Molise Slavonic language

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Molise Slavic

Spoken in

Italy ( Australia , Germany , Switzerland and other emigration countries)
speaker 2500 (Italy), approx. 5000 (world)

Molise Slavonic or Molise Croatian , a South Slavic language, is spoken in three localities in Molise, Italy, in the province of Campobasso, as well as by emigrants from these localities living in Australia in the Perth region and Argentina .

Language names

The names for this micro-language vary, depending on whether membership of Croatian or Serbo-Croatian is postulated or whether Moliseslavic is understood as an independent language.

In the German specialist literature, Milan Rešetar introduced the designation Moliseslawisch or Moliseslavisch (also in Russian молизско-славянский язык ).

  • In English-language literature, the terms Molise Croatian and Molise Slavic are used.
  • In Italian-language literature, the term Croato molisano is used next to Slavo molisano .
  • In the Croatian- speaking literature, the term Moliški hrvatski dijalekt is used.

The speakers themselves use the name naš jezik "our language" or the adverb na-našu "in our way" as a self-name for the language .


The following hypotheses exist about the origin of the Molises Slavs:

  • 500 years ago their ancestors immigrated from the basin of the Neretva river , which is partly in southern Croatia , partly in southwest Herzegovina , into the Molise, possibly speaking a štokavian - ikavian dialect ( što “was”, dvi “two” opposite dvije in Croatian standard).
  • from the areas around Zadar (Aranza);
  • from the štokavisch- Morlak part of southern Istria (Badurina);
  • from the hinterland of Zadar and Šibenik (Hraste);
  • from the Zabiokovlje area (the hinterland of the Biokovo mountain ) in southern Croatia, between the towns of Imotski , Zagvozd and Makarska (The theory is based on the čakavic and štokavian-čakavian properties in Molislav, which also exist in Zabiokovlje.) (Muljačić).

Molise Slavonic has Čakavian - Štokavian - Ikawian dialectal peculiarities that can be found in southern Croatian dialects (e.g. a syllable l> a in je nosija “have worn” compared to the Croatian standard nosio je ).

The complete absence of Turzisms with Ottoman expansion as the term ante quem speaks for the assumed emigration time . The lack of the genitive -plural ending -ā, which does not occur before the 16./17. Century in Croatia; see. REŠETAR (1997: 31f.).

Language area

The language is traditionally spoken in a very small area, today only in three villages: Acquaviva Collecroce ( Kruč in Molise Slavonic ), San Felice del Molise ( Filič , also Štifilić in standard Croatian ) and Montemitro ( Mundimitar ). The self-designation for one's own village is "naš grad" ('our place'). The municipal areas border each other and are about 30 km from the Adriatic Sea in the hilly hinterland. The speakers are called Moliseslawen ( moliseslaw . Zlav , outdated also Škavun ) or Molisecroats .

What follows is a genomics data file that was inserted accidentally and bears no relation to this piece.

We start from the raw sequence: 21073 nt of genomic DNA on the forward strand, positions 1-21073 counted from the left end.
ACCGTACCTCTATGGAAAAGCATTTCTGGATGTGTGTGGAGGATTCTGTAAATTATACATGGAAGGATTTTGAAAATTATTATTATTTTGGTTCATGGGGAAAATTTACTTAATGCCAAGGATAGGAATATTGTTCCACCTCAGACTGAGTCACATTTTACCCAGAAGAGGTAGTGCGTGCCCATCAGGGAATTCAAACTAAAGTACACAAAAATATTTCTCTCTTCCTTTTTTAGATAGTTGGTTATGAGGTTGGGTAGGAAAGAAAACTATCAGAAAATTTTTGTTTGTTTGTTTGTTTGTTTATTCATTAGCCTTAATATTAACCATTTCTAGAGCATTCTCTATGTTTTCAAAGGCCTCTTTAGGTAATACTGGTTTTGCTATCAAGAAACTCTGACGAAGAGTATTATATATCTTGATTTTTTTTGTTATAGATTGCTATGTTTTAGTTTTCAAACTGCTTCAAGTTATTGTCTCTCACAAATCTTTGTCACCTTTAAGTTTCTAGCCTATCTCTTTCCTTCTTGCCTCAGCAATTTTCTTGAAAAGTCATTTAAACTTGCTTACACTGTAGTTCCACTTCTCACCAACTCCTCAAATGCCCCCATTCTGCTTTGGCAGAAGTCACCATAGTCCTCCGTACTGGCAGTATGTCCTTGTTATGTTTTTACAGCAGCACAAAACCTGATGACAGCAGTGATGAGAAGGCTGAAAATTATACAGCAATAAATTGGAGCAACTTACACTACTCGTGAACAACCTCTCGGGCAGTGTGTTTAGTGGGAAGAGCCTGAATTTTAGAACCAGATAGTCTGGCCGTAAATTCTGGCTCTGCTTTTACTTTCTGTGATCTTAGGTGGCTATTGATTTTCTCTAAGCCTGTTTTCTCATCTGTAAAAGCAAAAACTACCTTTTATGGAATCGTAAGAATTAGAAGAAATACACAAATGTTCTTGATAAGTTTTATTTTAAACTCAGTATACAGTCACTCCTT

Molise Slavonic distinguishes between a closed and an open e and o . For phonologically exact reproduction, the open e or o are written with a grave accent , compare the following minimal pairs: bòb 'round person' vs. bob 'broad bean' and čèla 'genital organ' vs. čela 'bee'.


As a result of the close contact with Italian, see below, the vocative and locative were lost in the declension. They have been replaced by the nominative or the accusative (some deviations in the phraseology). The other cases including instrumental were retained regardless of the Italian influence.

The aorist has been completely replaced by the perfect .

A fully grammatical indefinite article has developed, the absence of which before the noun is interpreted as a definitive article .

The Komparation is analogous to Italian analytically by Veča 'more'.

The derivative Slavic aspect opposition has been preserved, but is subordinate to the Romance opposition "Imperfect: Perfect".

As in Italian, the (unreal) conditional can be expressed using the indicative imperfect tense.

As in Italian, only the genera masculine and feminine exist in the noun , while the neuter has disappeared. As in Italian dialects, pronouns and substantiated adjectives have retained a neuter.

Language contact with Italian

Molise Slavonic is today in a total language contact situation, i. H. all speakers also have at least one variant of Italian . The Croatian basis in the grammar of the dialect is still clearly recognizable, but contact language interferences show up on all levels. Two main periods of Romansh influence can be distinguished: the former exclusive contact with the Italian-Molisan dialect and - for a little over a hundred years - contact with the standard Italian language.